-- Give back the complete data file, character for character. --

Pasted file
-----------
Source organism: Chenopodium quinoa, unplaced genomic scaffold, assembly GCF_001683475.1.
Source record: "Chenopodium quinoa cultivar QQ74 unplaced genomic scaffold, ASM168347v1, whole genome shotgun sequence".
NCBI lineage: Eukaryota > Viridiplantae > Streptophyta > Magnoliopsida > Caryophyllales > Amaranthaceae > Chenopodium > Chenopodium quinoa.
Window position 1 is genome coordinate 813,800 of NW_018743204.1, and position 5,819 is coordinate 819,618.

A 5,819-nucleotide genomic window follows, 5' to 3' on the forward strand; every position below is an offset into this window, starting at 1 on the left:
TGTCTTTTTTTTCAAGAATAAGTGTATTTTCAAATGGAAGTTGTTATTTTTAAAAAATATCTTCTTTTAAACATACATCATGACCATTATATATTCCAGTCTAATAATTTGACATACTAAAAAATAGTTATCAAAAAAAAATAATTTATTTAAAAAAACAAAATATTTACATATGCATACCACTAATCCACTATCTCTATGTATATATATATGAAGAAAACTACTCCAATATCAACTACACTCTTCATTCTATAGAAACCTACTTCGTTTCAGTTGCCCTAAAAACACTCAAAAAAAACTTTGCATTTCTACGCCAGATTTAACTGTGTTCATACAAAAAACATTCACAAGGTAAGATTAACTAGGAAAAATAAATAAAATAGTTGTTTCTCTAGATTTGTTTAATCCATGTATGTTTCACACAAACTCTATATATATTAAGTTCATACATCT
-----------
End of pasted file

Source organism: Chenopodium quinoa, unplaced genomic scaffold, assembly GCF_001683475.1.
Source record: "Chenopodium quinoa cultivar QQ74 unplaced genomic scaffold, ASM168347v1, whole genome shotgun sequence".
NCBI lineage: Eukaryota > Viridiplantae > Streptophyta > Magnoliopsida > Caryophyllales > Amaranthaceae > Chenopodium > Chenopodium quinoa.
Window position 1 is genome coordinate 813,800 of NW_018743204.1, and position 5,819 is coordinate 819,618.

A 5,819-nucleotide genomic window follows, 5' to 3' on the forward strand; every position below is an offset into this window, starting at 1 on the left:
TGTCTTTTTTTTCAAGAATAAGTGTATTTTCAAATGGAAGTTGTTATTTTTAAAAAATATCTTCTTTTAAACATACATCATGACCATTATATATTCCAGTCTAATAATTTGACATACTAAAAAATAGTTATCAAAAAAAAATAATTTATTTAAAAAAACAAAATATTTACATATGCATACCACTAATCCACTATCTCTATGTATATATATATGAAGAAAACTACTCCAATATCAACTACACTCTTCATTCTATAGAAACCTACTTCGTTTCAGTTGCCCTAAAAACACTCAAAAAAAACTTTGCATTTCTACGCCAGATTTAACTGTGTTCATACAAAAAACATTCACAAGGTAAGATTAACTAGGAAAAATAAATAAAATAGTTGTTTCTCTAGATTTGTTTAATCCATGTATGTTTCACACAAACTCTATATATATTAAGTTCATACATCT